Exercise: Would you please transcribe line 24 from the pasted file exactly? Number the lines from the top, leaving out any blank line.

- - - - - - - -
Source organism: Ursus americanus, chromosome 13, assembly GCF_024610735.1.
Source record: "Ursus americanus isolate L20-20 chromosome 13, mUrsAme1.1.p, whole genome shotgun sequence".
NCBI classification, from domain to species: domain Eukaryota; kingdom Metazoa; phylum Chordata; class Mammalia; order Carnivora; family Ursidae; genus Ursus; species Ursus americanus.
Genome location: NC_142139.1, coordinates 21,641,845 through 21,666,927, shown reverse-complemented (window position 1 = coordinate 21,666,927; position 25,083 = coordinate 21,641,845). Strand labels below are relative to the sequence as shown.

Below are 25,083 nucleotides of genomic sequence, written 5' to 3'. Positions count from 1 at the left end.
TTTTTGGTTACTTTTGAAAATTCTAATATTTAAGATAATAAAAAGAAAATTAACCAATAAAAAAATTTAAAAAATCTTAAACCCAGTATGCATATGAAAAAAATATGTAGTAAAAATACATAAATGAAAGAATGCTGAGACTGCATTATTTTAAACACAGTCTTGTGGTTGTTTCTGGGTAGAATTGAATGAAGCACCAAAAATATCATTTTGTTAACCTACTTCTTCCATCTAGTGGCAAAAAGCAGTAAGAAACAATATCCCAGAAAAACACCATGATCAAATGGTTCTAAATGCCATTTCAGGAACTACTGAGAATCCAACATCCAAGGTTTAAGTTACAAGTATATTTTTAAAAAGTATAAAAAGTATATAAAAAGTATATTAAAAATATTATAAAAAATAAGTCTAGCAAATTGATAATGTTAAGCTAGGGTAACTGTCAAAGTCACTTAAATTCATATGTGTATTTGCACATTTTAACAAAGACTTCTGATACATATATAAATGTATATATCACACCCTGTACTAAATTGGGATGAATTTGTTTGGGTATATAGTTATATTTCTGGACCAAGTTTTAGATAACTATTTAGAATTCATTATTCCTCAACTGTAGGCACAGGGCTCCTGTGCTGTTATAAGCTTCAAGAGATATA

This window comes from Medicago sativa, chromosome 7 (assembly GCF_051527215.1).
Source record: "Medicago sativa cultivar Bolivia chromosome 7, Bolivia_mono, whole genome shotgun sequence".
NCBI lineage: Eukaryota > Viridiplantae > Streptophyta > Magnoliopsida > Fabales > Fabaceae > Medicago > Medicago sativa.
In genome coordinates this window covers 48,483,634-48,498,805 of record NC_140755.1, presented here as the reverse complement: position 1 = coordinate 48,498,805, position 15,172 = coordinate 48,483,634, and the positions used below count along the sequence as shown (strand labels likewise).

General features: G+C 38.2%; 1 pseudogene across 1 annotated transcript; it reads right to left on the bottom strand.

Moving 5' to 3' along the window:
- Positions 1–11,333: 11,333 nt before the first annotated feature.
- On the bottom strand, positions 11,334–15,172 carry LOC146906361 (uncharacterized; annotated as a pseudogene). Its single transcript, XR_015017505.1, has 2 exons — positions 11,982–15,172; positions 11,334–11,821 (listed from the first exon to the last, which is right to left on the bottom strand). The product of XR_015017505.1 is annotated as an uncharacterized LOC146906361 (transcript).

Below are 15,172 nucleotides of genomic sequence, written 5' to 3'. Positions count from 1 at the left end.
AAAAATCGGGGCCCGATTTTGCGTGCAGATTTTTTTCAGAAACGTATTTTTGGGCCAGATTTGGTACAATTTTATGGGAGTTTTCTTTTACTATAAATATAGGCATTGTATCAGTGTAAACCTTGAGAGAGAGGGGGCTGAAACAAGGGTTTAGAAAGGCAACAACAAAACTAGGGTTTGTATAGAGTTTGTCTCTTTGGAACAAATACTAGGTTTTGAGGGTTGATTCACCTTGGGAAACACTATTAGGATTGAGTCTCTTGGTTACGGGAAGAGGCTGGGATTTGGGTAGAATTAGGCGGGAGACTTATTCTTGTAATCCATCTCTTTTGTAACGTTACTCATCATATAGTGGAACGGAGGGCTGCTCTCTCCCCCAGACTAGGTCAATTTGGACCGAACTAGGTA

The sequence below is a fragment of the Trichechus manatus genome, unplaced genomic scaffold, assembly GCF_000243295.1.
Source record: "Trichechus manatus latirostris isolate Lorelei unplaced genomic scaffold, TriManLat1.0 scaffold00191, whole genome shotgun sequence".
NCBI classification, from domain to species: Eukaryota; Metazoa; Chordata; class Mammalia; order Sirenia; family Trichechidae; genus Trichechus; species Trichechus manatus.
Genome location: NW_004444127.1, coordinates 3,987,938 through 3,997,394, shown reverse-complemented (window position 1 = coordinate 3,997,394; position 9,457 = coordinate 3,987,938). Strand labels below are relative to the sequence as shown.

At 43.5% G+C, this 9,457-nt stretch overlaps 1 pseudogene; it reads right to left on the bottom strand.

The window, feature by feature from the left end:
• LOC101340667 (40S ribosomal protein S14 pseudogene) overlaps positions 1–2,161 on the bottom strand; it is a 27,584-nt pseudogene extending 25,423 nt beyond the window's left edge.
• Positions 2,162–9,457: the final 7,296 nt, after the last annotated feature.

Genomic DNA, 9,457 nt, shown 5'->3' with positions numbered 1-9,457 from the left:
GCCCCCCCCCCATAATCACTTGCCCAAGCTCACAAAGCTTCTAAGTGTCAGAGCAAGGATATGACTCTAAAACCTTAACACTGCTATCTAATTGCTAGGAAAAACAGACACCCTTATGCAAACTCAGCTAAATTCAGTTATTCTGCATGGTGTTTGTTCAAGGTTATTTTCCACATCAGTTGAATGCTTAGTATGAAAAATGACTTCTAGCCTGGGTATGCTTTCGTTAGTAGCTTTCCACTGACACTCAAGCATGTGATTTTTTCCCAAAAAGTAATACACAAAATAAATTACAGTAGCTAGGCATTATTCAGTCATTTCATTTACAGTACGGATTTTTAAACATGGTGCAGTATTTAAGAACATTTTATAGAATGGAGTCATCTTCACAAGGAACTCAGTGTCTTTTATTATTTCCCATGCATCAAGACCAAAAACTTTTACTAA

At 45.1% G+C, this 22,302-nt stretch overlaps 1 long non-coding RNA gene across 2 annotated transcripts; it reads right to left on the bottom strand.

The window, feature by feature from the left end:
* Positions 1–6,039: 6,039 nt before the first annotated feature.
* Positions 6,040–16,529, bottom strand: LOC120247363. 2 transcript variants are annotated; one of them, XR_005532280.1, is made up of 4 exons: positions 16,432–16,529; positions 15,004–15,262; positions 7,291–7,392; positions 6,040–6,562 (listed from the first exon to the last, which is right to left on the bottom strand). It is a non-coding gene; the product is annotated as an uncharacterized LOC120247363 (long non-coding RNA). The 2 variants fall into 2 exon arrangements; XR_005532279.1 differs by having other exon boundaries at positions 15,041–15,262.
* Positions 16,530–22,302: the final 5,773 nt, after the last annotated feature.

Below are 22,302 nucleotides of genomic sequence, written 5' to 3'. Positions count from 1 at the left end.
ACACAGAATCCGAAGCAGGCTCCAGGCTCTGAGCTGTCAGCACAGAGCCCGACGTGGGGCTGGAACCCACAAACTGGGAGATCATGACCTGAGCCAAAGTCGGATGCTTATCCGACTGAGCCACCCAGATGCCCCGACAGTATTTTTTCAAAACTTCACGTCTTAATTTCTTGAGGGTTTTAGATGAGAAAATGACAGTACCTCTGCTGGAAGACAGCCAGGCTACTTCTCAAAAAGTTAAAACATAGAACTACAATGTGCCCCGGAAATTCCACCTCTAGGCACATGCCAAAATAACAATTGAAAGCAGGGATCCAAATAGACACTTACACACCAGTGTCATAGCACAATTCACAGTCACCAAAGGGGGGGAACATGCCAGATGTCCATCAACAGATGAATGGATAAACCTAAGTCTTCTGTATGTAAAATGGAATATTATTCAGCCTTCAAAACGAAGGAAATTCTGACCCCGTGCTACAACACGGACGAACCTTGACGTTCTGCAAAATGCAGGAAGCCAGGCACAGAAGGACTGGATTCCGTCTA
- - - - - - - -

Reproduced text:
• Positions 2,162–9,457: the final 7,296 nt, after the last annotated feature.